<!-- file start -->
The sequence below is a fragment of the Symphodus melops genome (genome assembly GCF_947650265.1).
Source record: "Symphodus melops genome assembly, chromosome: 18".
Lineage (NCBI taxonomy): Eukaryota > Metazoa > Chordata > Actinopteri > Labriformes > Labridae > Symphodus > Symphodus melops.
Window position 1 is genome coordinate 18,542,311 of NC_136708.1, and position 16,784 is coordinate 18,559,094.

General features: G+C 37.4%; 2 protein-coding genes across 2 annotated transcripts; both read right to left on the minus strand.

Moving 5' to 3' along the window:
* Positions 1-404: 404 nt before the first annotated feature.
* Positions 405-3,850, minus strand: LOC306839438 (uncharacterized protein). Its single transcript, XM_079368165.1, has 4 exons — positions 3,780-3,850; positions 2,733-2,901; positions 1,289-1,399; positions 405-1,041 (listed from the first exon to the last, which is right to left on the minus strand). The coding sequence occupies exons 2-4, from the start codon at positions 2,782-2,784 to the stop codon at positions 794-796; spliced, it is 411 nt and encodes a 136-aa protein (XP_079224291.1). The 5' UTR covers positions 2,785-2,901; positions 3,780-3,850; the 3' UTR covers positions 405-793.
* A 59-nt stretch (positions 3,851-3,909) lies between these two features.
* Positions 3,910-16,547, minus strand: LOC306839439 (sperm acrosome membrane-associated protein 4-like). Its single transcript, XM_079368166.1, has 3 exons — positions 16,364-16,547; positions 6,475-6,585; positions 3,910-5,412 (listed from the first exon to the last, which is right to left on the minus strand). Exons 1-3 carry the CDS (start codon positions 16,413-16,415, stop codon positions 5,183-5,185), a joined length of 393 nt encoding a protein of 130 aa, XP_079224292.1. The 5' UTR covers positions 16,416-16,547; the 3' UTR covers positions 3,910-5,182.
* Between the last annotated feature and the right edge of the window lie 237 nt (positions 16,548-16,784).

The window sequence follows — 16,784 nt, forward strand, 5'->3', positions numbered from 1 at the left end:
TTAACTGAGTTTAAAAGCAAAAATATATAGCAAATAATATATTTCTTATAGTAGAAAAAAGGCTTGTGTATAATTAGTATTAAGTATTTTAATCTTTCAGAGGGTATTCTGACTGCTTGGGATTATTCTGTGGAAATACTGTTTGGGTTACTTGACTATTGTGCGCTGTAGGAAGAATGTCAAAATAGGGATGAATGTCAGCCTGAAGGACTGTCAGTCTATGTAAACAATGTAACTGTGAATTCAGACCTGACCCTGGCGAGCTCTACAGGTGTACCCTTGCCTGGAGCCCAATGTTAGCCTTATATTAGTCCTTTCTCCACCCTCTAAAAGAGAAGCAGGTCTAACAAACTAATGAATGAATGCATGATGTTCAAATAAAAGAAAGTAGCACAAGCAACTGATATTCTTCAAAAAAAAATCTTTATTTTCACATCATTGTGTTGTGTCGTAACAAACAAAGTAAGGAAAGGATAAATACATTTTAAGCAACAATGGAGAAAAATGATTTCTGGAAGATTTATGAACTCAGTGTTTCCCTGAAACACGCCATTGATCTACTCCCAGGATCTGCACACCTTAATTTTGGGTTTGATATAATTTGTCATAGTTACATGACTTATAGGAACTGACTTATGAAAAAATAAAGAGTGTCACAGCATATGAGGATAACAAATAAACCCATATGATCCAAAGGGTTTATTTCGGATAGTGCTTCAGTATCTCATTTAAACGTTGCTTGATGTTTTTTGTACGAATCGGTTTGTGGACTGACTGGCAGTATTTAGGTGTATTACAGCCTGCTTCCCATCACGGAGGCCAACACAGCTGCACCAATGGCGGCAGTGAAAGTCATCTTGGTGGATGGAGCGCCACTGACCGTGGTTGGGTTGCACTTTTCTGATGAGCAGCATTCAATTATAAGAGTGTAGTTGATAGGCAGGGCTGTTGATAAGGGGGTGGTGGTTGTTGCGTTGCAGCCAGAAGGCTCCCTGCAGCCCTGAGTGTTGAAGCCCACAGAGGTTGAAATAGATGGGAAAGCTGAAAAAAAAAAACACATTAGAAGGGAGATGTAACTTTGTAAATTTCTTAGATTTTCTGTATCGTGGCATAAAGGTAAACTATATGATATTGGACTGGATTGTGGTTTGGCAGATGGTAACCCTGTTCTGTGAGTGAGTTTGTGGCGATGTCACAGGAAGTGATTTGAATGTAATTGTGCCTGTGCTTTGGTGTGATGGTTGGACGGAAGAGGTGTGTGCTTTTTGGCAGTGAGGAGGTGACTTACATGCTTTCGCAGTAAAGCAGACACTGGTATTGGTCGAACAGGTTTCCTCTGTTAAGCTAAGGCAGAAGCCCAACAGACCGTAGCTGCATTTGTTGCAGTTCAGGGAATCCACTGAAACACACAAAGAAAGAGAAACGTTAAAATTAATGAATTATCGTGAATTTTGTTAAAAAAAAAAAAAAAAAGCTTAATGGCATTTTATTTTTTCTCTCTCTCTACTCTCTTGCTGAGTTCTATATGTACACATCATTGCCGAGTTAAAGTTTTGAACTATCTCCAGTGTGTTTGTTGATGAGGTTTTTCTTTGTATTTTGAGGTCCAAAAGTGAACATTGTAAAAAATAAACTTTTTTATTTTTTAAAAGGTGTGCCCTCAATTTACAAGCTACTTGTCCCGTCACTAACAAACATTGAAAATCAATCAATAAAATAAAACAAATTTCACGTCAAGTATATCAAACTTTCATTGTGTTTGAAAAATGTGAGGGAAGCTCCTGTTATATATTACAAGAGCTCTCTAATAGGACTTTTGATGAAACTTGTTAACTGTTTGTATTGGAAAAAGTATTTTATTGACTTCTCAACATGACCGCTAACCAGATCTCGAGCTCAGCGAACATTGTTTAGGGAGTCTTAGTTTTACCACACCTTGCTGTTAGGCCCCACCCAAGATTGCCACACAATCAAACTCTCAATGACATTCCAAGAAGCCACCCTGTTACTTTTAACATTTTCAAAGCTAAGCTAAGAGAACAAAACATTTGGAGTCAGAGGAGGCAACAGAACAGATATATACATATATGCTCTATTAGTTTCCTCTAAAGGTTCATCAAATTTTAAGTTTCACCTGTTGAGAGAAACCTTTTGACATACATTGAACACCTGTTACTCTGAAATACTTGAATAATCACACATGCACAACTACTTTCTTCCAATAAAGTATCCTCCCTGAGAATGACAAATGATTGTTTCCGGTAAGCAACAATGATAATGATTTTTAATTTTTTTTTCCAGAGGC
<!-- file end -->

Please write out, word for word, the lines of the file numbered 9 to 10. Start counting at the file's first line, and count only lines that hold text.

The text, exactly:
* A 59-nt stretch (positions 3,851-3,909) lies between these two features.
* Positions 3,910-16,547, minus strand: LOC306839439 (sperm acrosome membrane-associated protein 4-like). Its single transcript, XM_079368166.1, has 3 exons — positions 16,364-16,547; positions 6,475-6,585; positions 3,910-5,412 (listed from the first exon to the last, which is right to left on the minus strand). Exons 1-3 carry the CDS (start codon positions 16,413-16,415, stop codon positions 5,183-5,185), a joined length of 393 nt encoding a protein of 130 aa, XP_079224292.1. The 5' UTR covers positions 16,416-16,547; the 3' UTR covers positions 3,910-5,182.